THOMAS: The language of the covenant of redemption emerged in the mid-1640s. I believe it was still somewhat new when the Westminster Assembly met in 1643.
Typically, the notion of the covenant of redemption is pre-temporal. It describes an inter-trinitarian covenant between the Father and the Son to redeem sinners through the substitutionary death of the incarnate Son, the pactum salutis, or the agreement of salvation that was done before creation.
The covenant of grace would be viewed as the enactment of that pre-temporal covenant of redemption in space and time. That covenant of grace is seen in various historical epochs with Adam, Abraham, Moses, David, and the prophetic anticipation of the new covenant or the everlasting covenant in Isaiah, Ezekiel, Jeremiah, and so on.
NICHOLS: If you are new to the Reformed faith and coming out of broader evangelicalism, you are likely entering through the doctrines of grace. You are starting with the sovereignty of God and then moving through the beloved TULIP. I would really encourage you, however, to invest energy in reading about and studying the covenant of grace, moving from just the doctrines of grace as definitive of the Reformed faith to an understanding of the covenant. As you understand that covenant of grace, it will unlock Scripture for you. The covenant of grace is like the puzzle box lid for all the pieces of Scripture that you encounter. It will be so helpful for you.
A great place to start is Jonathan Edwards’ sermons in the History of the Work of Redemption. They are wonderful sermons that lay out this beautiful covenant and relationship, which is not about two separate peoples with distinct futures, Israel and the church, but the one people of God in the covenant of grace. So, I would very much encourage you to embark on that study. It would be very rewarding for you.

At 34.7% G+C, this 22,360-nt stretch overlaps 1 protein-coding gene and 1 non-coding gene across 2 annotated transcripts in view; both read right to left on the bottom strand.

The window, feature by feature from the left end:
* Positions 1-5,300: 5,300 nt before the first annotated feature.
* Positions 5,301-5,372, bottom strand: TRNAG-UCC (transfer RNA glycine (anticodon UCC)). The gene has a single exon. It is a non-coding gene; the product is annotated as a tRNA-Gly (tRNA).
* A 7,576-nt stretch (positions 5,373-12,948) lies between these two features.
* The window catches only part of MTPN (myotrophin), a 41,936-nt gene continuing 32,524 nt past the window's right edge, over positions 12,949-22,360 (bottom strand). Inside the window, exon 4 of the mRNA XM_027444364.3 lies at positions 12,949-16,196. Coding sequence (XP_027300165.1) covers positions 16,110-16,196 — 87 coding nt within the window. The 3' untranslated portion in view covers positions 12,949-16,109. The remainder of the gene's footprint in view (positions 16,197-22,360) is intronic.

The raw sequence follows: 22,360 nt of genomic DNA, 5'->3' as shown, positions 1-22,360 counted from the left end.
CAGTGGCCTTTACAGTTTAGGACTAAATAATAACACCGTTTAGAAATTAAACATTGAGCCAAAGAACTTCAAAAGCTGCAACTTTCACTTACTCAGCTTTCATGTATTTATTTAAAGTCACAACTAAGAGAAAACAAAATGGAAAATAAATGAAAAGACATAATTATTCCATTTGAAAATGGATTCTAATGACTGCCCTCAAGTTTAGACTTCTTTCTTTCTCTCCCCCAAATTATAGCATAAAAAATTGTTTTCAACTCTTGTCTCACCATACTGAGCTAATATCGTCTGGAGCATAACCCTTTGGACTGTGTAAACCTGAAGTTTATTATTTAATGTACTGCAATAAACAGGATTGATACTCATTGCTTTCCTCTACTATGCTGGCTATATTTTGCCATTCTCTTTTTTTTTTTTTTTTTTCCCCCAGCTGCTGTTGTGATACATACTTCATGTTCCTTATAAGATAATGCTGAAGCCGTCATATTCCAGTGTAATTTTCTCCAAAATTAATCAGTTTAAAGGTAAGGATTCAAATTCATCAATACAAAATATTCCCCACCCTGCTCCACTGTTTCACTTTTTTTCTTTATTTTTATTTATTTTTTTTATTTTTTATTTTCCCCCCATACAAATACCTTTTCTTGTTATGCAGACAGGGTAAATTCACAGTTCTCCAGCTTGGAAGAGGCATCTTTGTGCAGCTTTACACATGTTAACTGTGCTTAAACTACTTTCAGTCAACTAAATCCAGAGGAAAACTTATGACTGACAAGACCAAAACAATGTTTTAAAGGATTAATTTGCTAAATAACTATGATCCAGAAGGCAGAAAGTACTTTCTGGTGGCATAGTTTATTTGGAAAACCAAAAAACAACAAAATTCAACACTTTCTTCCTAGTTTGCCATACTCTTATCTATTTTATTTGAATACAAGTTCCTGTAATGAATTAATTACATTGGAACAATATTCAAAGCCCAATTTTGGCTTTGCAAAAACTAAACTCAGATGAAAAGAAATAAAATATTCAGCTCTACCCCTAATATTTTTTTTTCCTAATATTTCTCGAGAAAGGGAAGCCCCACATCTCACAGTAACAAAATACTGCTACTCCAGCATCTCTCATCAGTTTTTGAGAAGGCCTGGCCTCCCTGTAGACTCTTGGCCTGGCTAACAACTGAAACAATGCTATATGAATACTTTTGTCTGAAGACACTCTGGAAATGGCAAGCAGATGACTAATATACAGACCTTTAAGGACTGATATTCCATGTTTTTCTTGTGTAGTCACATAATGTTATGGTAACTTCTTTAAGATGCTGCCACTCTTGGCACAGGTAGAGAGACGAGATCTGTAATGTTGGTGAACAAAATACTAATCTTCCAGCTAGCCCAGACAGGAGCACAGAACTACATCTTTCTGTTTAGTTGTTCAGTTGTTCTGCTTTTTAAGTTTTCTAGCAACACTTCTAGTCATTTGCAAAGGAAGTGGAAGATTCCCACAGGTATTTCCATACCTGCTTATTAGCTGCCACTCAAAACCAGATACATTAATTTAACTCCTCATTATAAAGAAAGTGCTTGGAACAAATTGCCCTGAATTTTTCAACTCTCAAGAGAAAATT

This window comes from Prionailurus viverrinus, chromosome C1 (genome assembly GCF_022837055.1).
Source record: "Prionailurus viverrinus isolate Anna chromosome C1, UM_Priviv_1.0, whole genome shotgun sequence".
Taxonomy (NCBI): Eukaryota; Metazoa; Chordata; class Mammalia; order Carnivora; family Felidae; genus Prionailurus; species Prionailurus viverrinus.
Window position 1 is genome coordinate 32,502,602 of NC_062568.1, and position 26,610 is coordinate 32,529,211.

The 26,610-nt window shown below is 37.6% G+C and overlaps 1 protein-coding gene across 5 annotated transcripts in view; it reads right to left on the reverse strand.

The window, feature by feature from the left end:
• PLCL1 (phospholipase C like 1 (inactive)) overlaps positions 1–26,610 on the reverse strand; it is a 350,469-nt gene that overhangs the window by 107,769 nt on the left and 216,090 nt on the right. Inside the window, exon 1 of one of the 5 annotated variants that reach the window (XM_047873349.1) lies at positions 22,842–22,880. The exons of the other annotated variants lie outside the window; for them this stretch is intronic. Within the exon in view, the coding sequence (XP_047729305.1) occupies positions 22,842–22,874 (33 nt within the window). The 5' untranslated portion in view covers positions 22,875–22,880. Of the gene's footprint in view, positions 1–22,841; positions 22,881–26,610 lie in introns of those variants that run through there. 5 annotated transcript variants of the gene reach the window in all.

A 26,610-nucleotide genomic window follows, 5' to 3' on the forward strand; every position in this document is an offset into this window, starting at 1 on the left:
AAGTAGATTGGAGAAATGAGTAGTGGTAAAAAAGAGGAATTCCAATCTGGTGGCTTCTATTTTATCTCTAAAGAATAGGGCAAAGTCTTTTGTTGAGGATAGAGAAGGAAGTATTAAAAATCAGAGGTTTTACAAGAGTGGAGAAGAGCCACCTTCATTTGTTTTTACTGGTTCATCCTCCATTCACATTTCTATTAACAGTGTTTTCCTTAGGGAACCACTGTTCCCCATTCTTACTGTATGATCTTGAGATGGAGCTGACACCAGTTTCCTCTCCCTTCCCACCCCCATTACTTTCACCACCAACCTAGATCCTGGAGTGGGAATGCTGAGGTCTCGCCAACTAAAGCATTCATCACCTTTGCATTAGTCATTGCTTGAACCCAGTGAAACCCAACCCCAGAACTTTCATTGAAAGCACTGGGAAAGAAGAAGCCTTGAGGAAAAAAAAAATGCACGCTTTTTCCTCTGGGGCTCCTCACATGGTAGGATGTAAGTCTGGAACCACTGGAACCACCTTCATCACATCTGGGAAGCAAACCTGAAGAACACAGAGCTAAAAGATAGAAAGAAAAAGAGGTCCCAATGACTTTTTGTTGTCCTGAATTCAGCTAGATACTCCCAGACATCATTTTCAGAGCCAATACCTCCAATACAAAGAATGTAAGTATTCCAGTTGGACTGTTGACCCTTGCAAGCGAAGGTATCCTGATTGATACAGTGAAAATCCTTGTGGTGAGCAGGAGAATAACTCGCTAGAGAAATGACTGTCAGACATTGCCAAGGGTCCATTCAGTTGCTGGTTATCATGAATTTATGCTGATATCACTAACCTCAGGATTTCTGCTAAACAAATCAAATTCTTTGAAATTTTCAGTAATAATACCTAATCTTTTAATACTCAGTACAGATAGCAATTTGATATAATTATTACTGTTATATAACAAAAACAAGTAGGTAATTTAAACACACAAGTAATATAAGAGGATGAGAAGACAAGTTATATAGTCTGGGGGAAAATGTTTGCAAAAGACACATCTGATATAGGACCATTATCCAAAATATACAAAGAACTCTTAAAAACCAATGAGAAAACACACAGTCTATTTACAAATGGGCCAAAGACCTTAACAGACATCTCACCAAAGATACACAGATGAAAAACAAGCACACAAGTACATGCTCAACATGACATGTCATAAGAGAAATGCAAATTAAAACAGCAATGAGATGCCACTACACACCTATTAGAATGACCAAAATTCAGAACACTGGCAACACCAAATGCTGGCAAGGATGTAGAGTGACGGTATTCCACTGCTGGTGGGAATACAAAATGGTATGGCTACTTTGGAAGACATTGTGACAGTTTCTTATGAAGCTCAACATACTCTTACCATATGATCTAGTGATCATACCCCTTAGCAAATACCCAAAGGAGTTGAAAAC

THOMAS: We forget that there are lots of people who are reading the Bible for the first time when they become Christians. We usually send them to Mark’s gospel or John’s gospel. Where do you start? If you started in Genesis, you might stop in Leviticus like Gandhi, and there would still be a long way to go.
The more you get to know the Bible, the more you need an answer to something beyond just, “What does John, Paul, or Daniel teach me?” You need an answer to the question, “How do I put the whole Bible together as one narrative, one gospel?” Theologians have answered that question from an understanding that God works through covenants—successive, unfolding, enlarging covenants.
There are only two covenants in space and time. One is the covenant of works with Adam, which he failed. The rest of redemptive history, from the Garden of Eden onwards, is a covenant of grace, which comes in an on-growing trajectory through the history of the patriarchs, Israel, the Babylonian captivity, and the coming of John the Baptist, Jesus, Pentecost, and the growth of the church. Through each successive stage, there is an enlarging of that one covenant of grace.